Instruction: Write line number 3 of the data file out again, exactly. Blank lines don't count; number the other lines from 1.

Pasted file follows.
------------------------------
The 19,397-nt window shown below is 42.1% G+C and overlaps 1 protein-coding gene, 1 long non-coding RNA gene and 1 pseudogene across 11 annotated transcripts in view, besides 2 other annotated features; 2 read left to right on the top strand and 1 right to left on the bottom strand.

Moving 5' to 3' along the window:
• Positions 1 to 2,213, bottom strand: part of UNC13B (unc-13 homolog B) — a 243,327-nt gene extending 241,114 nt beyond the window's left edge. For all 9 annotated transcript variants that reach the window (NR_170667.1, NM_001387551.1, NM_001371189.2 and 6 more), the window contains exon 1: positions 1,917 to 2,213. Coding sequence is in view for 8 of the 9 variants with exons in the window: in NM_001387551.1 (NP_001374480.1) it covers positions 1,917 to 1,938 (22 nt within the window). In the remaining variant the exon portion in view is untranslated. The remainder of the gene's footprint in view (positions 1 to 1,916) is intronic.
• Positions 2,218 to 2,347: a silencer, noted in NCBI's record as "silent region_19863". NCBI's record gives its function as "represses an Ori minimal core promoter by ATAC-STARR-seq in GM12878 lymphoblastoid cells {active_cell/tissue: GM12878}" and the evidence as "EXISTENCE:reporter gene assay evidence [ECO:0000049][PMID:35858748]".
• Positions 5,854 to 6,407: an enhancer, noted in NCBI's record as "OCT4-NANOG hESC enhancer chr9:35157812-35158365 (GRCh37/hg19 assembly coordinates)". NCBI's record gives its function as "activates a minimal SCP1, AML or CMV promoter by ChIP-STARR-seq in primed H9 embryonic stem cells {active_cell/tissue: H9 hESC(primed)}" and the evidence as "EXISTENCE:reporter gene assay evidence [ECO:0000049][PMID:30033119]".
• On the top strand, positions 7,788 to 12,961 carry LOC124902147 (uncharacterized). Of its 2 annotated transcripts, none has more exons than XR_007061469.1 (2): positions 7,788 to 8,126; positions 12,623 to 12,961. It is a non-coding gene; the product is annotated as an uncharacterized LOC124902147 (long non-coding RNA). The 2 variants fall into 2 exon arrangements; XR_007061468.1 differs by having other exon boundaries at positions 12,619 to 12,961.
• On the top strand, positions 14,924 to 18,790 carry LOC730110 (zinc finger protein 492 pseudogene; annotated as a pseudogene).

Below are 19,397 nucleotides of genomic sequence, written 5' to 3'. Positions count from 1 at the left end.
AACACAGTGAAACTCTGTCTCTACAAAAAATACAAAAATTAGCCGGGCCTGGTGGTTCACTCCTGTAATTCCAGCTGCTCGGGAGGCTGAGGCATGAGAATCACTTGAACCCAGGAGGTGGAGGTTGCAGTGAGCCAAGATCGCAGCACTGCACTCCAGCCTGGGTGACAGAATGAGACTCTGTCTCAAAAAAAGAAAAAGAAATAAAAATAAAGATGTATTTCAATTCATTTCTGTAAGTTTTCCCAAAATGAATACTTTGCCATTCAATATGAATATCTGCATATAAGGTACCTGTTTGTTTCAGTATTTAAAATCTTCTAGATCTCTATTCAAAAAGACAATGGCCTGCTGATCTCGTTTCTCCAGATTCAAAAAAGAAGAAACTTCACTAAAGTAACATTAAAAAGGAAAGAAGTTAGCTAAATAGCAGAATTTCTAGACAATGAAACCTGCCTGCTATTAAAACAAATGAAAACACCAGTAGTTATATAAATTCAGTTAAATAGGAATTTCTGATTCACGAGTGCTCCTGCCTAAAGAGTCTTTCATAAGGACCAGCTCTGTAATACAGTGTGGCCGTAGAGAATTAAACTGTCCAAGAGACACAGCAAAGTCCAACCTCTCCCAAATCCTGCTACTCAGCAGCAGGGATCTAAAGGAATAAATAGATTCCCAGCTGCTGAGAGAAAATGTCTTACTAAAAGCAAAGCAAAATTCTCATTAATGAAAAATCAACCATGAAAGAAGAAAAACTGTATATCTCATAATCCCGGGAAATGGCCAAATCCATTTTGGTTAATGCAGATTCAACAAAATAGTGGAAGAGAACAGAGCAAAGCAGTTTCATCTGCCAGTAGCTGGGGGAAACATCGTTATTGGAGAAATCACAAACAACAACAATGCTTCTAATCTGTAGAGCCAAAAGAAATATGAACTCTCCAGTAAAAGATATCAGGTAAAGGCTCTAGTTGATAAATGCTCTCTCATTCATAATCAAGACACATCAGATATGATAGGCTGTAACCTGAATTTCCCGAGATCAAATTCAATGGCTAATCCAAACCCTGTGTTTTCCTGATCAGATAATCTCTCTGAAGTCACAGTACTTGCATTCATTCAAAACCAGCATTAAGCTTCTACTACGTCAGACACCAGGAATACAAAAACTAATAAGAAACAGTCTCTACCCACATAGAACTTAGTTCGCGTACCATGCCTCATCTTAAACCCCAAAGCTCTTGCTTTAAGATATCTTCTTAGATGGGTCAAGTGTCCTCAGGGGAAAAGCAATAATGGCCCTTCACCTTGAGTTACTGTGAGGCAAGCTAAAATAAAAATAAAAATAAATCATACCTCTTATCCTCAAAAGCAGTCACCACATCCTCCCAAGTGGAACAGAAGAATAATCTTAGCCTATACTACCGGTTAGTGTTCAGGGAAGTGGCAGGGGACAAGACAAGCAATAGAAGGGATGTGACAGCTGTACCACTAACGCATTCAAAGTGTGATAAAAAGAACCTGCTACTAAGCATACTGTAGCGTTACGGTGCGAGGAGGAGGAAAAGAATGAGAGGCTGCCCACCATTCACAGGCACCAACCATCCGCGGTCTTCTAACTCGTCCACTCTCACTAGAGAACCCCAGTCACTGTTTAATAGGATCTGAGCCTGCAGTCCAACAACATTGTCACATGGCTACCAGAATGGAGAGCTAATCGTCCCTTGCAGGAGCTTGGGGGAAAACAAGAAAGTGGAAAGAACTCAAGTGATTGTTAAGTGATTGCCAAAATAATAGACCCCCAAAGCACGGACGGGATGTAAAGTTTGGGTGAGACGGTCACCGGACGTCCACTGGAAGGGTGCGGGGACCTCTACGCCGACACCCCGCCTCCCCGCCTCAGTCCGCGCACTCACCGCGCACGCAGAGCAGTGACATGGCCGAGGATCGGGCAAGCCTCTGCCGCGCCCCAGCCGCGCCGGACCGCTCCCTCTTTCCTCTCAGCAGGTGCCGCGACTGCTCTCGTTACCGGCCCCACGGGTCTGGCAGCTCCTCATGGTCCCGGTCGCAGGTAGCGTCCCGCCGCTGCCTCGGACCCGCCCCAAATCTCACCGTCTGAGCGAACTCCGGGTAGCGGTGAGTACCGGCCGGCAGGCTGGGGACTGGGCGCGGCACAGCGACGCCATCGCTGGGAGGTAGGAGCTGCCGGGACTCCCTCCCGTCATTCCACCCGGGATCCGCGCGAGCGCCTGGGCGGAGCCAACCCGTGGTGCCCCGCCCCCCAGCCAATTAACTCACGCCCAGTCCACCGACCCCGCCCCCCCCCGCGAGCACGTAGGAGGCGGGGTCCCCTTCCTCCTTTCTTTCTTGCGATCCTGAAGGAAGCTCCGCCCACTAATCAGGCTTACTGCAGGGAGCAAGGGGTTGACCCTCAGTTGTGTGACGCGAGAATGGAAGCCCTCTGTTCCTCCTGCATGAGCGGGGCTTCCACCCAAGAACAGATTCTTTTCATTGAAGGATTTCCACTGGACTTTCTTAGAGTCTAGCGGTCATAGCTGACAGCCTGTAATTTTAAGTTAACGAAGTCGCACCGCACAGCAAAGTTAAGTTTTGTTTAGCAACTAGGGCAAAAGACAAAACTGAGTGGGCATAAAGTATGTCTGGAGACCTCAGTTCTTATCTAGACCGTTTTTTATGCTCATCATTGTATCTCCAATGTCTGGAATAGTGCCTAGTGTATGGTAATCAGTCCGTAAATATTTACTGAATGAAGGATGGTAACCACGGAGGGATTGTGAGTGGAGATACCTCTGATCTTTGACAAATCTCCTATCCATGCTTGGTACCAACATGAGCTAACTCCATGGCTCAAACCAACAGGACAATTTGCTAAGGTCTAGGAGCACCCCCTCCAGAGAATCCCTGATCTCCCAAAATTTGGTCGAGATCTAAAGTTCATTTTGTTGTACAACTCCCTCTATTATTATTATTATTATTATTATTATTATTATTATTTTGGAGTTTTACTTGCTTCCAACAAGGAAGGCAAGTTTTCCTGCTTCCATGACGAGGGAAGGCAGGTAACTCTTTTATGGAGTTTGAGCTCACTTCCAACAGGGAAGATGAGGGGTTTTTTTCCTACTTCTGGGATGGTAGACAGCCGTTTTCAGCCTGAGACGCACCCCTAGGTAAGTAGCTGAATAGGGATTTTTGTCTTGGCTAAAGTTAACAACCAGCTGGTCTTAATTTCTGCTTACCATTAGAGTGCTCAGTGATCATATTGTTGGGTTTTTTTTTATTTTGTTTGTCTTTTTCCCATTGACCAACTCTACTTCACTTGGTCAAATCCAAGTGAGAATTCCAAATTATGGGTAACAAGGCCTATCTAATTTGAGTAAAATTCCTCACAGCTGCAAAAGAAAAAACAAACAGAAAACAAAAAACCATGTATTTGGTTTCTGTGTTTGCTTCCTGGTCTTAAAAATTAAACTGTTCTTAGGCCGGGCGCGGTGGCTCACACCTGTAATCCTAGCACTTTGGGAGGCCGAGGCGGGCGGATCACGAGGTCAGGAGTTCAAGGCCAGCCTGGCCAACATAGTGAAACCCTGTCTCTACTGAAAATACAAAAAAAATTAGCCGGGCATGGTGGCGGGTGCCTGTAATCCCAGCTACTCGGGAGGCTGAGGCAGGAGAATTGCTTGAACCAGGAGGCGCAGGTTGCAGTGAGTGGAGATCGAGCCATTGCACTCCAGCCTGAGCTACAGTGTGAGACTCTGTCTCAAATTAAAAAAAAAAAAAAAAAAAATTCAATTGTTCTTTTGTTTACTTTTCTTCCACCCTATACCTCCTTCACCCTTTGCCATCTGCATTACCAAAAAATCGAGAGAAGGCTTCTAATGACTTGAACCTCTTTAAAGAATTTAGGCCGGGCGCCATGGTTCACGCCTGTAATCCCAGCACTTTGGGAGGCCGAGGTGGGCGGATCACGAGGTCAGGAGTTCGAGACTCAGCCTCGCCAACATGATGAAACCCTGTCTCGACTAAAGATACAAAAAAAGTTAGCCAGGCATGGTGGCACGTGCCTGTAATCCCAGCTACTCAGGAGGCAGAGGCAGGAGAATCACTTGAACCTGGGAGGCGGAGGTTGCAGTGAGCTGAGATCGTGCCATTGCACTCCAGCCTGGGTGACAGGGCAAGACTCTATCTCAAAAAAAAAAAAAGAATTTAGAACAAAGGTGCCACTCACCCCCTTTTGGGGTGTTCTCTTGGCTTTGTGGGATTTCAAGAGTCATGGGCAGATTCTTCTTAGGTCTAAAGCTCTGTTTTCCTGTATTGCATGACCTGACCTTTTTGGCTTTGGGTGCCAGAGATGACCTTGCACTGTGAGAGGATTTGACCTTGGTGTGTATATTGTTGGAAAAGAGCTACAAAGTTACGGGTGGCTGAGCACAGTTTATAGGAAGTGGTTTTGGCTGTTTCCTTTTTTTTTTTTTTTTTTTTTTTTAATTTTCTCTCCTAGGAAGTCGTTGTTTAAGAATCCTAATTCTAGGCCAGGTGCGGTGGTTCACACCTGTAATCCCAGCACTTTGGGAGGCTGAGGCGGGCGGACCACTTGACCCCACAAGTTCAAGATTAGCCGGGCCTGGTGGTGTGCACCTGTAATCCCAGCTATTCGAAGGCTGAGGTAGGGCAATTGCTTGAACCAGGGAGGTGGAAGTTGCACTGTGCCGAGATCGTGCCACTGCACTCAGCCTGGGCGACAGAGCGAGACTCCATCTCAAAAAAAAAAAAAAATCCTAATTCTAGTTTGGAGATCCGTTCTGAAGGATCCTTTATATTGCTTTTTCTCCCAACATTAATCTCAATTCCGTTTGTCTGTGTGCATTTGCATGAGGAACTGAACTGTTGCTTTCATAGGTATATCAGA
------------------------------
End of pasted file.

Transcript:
• Positions 1 to 2,213, bottom strand: part of UNC13B (unc-13 homolog B) — a 243,327-nt gene extending 241,114 nt beyond the window's left edge. For all 9 annotated transcript variants that reach the window (NR_170667.1, NM_001387551.1, NM_001371189.2 and 6 more), the window contains exon 1: positions 1,917 to 2,213. Coding sequence is in view for 8 of the 9 variants with exons in the window: in NM_001387551.1 (NP_001374480.1) it covers positions 1,917 to 1,938 (22 nt within the window). In the remaining variant the exon portion in view is untranslated. The remainder of the gene's footprint in view (positions 1 to 1,916) is intronic.